In a world full of upstart EV automakers, Nikola made quite a bit of noise in early 2020 when it unveiled the Badger, an all-electric or fuel cell-powered pickup truck that claimed it would deliver 906 horsepower, 980 pound-feet of torque, and up to 600 miles of range. Nikola founder Trevor Milton was even so bold to claim that the Badger was going to “dethrone” the Ford F-150, but mere months later, the company found itself embroiled in controversy as a report surfaced claiming that the entire operation was a fraud, and that it hadn’t actually developed the technology it needed to build the Badger or anything else. Now, a new report from Bloomberg claims that Nikola actually used Ford F-150 Raptor parts to build a Badger prototype.
This news arose during the criminal trial against Milton, during which jurors were told by former Nikola employee Brendan Babiarz – who led design and created renderings for the model – that a Badger prototype utilized Ford F-150 parts in its construction during the early phase of development. Engineers apparently merged those components together with parts from a chopped up electric Nikola power sports vehicle to create the prototype, claims that Babiarz backed up by showing jurors text messages exchanged between himself and Milton.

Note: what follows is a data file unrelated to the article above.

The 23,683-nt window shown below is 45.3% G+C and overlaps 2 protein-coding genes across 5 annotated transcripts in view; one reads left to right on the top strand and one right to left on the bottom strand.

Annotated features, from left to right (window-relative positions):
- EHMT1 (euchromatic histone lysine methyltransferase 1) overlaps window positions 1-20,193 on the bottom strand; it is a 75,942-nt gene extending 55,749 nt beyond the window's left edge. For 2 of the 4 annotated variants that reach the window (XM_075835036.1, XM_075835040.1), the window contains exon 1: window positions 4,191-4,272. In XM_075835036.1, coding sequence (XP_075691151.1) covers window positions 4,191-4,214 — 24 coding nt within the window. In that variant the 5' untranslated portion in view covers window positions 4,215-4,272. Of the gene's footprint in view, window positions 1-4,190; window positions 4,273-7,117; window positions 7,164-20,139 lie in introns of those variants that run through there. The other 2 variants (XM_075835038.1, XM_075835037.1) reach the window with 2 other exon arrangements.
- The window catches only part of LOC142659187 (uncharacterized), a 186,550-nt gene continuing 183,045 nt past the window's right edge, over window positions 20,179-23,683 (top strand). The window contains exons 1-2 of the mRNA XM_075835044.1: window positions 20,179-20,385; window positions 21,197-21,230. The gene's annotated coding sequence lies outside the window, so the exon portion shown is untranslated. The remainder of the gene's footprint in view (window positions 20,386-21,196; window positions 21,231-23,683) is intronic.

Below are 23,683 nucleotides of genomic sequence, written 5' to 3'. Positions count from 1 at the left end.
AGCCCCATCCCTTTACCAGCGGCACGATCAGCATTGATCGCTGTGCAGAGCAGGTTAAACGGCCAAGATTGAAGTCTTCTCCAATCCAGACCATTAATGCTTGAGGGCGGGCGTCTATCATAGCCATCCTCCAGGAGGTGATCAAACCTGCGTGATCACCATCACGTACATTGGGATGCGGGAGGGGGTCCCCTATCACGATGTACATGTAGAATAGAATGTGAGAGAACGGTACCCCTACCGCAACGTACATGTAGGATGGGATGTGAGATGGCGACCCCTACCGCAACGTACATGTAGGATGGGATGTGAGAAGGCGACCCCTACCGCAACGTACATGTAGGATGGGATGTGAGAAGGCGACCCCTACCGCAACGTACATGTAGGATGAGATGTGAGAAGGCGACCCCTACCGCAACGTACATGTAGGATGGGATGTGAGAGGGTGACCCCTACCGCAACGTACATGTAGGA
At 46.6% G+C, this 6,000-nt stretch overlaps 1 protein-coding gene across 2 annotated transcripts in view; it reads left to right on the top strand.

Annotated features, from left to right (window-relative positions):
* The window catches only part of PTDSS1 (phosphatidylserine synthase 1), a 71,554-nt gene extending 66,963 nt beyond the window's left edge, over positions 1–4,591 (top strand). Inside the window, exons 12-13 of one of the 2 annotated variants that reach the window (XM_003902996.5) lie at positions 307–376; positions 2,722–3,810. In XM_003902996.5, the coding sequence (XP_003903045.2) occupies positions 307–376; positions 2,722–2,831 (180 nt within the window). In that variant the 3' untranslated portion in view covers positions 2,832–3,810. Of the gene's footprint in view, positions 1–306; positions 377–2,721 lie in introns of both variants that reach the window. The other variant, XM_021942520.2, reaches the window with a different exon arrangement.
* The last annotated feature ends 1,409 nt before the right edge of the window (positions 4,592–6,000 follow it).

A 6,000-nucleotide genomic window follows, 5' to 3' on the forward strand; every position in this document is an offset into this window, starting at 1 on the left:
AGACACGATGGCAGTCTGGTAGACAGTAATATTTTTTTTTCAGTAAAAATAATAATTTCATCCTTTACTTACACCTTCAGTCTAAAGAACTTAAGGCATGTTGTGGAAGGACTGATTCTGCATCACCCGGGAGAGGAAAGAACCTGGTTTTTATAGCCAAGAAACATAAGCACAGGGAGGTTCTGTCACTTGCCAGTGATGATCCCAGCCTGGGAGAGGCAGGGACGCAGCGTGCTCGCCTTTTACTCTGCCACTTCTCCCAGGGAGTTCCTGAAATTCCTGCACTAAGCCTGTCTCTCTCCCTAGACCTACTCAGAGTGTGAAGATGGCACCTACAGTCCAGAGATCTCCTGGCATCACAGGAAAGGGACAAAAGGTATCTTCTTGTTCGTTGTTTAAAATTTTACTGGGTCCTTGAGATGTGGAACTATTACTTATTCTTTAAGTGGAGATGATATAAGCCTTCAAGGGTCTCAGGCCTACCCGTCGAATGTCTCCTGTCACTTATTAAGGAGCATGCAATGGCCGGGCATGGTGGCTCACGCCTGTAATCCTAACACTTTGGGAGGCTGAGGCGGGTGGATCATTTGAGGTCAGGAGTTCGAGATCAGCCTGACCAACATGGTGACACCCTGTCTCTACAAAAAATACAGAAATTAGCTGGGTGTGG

The texts from Milton called Babiarz “an idiot” for questioning the move, as he apparently set a deadline for the truck’s reveal and taking those shortcuts were the only way to meet that goal. “It took me a little by surprise,” Babiarz testified. “We were still developing, obviously, the trucks, and the timing was not adding up, so we did not have a definitive date.”
Babiarz also reportedly tried to talk Milton out of taking reservations for the Badger back in June of 2020. “I told Trevor on Thursday we are at least 6-8 weeks from any tooling starting,” Babiarz texted project lead Michael Erickson. “I know,” Erickson responded. “Haha Trevor doesn’t let facts or details get in the way of a good story.” “Yeah I guess I was hoping the going public part would make him more methodical and careful but guess not ha,” Babiarz said, referring to the company’s listing of shares in June 2020. “Ha me too,” Erickson wrote back. “Guess he’s over it already and needs his next fix.”
Milton is currently facing securities and wire fraud charges a maximum prison term of 25 years if convicted.